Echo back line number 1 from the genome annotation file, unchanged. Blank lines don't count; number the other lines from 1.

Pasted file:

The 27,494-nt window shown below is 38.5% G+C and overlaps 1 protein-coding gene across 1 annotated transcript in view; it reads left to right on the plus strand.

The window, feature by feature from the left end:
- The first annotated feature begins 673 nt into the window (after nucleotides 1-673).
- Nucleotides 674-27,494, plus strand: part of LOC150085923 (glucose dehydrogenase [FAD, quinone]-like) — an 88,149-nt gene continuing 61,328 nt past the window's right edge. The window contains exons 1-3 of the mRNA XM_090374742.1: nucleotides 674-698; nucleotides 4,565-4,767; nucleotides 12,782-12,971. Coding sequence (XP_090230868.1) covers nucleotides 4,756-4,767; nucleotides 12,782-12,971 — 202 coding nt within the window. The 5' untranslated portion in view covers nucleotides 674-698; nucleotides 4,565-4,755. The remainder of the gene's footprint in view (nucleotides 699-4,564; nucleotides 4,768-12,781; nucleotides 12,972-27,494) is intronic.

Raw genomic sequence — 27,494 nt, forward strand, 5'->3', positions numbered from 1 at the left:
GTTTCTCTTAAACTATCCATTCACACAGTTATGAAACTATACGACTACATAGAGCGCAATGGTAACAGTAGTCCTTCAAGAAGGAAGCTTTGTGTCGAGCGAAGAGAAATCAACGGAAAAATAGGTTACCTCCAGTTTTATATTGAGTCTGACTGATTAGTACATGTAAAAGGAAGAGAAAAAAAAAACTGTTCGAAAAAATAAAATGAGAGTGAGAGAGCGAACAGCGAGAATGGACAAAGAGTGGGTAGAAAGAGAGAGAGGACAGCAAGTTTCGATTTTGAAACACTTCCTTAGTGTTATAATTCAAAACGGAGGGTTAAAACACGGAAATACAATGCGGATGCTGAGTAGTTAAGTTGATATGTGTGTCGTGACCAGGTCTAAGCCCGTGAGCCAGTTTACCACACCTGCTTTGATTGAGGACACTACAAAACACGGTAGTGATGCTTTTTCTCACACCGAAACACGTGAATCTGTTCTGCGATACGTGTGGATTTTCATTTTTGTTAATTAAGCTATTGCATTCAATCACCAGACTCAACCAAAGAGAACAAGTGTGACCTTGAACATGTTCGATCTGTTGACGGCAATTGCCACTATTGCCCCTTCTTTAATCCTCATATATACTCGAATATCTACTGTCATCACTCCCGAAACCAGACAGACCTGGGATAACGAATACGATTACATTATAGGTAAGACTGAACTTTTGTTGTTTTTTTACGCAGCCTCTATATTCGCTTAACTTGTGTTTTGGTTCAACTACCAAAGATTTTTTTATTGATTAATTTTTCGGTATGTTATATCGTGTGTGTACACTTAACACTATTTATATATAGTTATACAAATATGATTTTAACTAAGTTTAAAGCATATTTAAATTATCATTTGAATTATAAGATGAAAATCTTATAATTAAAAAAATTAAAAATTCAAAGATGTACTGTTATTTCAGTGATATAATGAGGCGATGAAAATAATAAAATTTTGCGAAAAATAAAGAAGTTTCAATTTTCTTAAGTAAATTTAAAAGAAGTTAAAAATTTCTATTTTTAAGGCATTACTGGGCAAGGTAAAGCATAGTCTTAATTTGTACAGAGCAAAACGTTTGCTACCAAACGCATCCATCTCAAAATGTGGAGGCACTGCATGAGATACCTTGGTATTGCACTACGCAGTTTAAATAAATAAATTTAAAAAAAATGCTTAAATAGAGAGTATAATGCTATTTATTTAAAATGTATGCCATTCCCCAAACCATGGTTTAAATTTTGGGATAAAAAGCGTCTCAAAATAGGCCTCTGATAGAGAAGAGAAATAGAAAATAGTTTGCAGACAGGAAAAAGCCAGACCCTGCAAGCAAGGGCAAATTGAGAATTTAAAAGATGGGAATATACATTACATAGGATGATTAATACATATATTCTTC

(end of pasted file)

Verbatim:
The 27,494-nt window shown below is 38.5% G+C and overlaps 1 protein-coding gene across 1 annotated transcript in view; it reads left to right on the plus strand.